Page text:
Kim stressed the need for the US to be present in the South China Sea.
Envoy: Philippines, US military alliance critical
Pia Lee-Brago (The Philippine Star) - May 24, 2019 - 12:00am

MANILA, Philippines — The military alliance of the United States with the Philippines remains critically important to maintain stability in the Indo-Pacific region, US Ambassador Sung Kim said yesterday.

Kim stressed the need for the US to be present in the South China Sea.

The US warned China’s aggressive and unilateral actions in the South China Sea have a “very direct effect” on the sovereignty and interest of the Philippines.

US forces operate in the Asia-Pacific region, including the South China Sea, under a comprehensive freedom of navigation program (FONOP).

The operations, conducted in accordance with international law, are meant to demonstrate that the US will continue to fly, sail and operate “wherever international law allows.”

The US has been consistently urging the claimants including China to refrain from taking unilateral aggressive actions inconsistent with international law and norms.

“Even though we are not a claimant, we take very serious interest in what’s happening in the South China Sea, and that’s why we work very hard to protect freedom of navigation, freedom of overflight,” Kim said at a forum in Quezon City yesterday. 

“These are principles and values that are important for all of us, not just for the Pacific region, but for the international community, that’s why we’re carrying out freedom of navigation operations,” he added.

During his visit in Manila in March, US Secretary of State Michael Pompeo assured the Philippines that Washington will come to its defense if its forces, aircraft and vessels in the South China Sea are attacked, saying any armed attack there will trigger the 1951 Mutual Defense Treaty (MDT) obligations under which America’s commitments are “clear.”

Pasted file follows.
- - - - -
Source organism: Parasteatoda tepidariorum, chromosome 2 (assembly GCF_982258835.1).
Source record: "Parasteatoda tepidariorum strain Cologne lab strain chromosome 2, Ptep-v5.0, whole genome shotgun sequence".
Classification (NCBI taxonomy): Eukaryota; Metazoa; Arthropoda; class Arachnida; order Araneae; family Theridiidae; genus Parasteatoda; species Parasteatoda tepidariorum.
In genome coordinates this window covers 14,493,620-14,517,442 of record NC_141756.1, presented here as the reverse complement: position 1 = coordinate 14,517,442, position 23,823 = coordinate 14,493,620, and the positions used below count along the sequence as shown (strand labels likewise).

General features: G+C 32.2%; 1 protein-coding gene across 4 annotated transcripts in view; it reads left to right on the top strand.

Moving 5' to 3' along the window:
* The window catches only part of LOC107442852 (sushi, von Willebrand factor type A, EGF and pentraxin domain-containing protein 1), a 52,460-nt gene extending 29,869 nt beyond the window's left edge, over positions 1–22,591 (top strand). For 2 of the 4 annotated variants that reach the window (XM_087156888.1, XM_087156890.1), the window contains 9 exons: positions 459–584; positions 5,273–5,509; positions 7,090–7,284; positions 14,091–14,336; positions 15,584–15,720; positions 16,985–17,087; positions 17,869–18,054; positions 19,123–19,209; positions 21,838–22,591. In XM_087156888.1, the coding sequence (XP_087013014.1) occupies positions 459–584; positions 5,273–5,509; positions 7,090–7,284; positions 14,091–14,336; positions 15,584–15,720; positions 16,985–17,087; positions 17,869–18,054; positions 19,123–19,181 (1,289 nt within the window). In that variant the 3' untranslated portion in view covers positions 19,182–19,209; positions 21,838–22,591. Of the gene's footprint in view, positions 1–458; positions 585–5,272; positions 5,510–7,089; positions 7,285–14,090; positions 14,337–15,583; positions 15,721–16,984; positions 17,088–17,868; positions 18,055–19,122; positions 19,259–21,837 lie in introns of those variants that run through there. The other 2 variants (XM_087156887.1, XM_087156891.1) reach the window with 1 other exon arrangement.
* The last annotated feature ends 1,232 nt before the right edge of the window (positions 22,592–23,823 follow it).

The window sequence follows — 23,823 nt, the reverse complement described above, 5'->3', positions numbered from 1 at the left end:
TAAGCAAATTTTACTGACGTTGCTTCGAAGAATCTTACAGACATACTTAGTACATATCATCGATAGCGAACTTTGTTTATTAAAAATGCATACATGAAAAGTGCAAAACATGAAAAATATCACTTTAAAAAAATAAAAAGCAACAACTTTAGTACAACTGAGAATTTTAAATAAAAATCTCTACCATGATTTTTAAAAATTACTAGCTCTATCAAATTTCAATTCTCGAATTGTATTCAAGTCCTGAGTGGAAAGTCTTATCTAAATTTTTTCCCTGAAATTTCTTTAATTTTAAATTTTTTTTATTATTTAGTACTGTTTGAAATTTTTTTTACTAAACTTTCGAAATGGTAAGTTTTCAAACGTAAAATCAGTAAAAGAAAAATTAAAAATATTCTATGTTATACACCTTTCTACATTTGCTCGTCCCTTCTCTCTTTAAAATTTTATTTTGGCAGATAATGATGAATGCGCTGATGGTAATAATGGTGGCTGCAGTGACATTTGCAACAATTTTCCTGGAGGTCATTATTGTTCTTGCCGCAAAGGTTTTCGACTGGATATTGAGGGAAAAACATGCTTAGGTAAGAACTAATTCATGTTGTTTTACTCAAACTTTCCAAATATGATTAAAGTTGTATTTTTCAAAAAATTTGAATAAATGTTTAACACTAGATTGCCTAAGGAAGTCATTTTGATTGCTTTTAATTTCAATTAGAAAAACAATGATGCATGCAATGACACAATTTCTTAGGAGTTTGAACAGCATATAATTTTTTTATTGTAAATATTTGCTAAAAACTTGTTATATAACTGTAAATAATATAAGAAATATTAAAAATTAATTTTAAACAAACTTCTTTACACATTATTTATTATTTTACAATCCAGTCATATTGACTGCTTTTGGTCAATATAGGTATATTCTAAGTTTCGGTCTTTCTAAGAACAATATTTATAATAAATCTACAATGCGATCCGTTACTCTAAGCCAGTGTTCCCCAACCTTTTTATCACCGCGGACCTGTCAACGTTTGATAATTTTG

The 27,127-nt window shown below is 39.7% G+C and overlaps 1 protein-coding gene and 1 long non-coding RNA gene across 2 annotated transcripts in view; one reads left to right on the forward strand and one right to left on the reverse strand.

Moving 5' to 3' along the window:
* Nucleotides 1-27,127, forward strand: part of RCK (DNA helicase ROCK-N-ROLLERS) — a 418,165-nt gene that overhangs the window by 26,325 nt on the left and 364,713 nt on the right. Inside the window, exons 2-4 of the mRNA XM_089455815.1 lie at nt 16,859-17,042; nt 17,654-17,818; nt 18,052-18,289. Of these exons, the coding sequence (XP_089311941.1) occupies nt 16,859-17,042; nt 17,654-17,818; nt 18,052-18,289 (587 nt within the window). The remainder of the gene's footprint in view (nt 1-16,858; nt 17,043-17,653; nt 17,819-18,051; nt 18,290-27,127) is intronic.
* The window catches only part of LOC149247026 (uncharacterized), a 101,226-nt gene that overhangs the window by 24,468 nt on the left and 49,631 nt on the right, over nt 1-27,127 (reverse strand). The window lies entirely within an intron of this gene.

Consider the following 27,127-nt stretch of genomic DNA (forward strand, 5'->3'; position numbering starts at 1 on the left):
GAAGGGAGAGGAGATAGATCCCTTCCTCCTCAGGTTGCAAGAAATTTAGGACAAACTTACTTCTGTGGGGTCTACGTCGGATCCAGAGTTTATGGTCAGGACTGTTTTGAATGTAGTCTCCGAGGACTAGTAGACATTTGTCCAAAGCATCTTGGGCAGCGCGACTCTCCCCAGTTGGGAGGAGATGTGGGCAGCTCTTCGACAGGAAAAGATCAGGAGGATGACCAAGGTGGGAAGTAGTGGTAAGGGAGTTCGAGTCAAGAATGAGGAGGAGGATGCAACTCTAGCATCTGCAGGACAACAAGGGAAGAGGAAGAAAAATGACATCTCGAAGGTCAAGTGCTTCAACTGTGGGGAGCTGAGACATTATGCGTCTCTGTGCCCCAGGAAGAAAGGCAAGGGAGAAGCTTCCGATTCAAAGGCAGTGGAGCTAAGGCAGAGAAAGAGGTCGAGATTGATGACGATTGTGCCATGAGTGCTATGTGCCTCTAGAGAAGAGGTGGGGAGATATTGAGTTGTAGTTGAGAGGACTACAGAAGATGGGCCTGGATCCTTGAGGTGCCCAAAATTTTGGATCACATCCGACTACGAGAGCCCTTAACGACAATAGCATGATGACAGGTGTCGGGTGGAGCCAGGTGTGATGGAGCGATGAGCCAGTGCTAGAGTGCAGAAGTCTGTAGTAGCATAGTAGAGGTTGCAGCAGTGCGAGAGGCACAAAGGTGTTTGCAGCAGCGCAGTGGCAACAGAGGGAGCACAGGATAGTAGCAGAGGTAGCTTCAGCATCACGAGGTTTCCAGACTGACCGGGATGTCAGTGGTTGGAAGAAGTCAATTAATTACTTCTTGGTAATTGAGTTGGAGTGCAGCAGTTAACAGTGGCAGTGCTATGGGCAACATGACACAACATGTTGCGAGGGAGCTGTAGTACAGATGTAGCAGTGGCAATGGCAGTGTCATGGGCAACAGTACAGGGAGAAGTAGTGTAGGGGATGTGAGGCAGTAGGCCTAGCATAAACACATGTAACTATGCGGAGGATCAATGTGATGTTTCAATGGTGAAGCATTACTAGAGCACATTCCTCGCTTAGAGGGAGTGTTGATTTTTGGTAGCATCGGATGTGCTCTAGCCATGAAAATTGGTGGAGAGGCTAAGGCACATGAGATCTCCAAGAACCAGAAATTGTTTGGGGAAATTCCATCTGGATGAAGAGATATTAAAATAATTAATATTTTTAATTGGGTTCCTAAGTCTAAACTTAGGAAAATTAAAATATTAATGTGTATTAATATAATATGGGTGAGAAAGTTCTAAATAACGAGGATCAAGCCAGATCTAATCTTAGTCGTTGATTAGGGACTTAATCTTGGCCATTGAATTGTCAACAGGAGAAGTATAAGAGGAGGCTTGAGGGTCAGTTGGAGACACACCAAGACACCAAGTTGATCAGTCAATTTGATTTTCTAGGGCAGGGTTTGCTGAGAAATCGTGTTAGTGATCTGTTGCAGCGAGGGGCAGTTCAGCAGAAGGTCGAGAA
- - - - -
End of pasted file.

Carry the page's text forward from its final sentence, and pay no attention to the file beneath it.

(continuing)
“The South China Sea is part of the Pacific, therefore our obligations under the Mutual Defense Treaty clearly apply to situations in the South China Sea,” Kim said.

At the same forum, Kim also expressed Washington’s concerns over Chinese tech giant Huawei Technologies Co.

Kim stressed Washington leaves it to individual countries and companies in the Philippines to decide which technology to use, but it highly recommended not to use Huawei because of its alleged cyber spying activity.

“It’s important as a friend, as a partner and as an ally to share our concerns with the Philippines and other partners with the region and beyond. You know these are very serious concerns,” Kim said.

“But in the end, it’s up to the individual countries to make decisions on which companies they partner with, which technologies they choose to use,” he said.

The US is in the process of routinely engaging its allies and partners to provide them with information and exercise vigilance to secure their own telecom networks and protect their people from unauthorized access and malicious cyber activity.

“Frankly, it’s not just concerns of the United States. I think many countries share those concerns,” Kim added.

The US Department of State said Washington has spoken about Huawei regularly, especially through Secretary Pompeo. 

During his visit in Manila on March 1, Pompeo warned the Philippines of the risk posed by using Huawei technology, saying it is not “transparent.”

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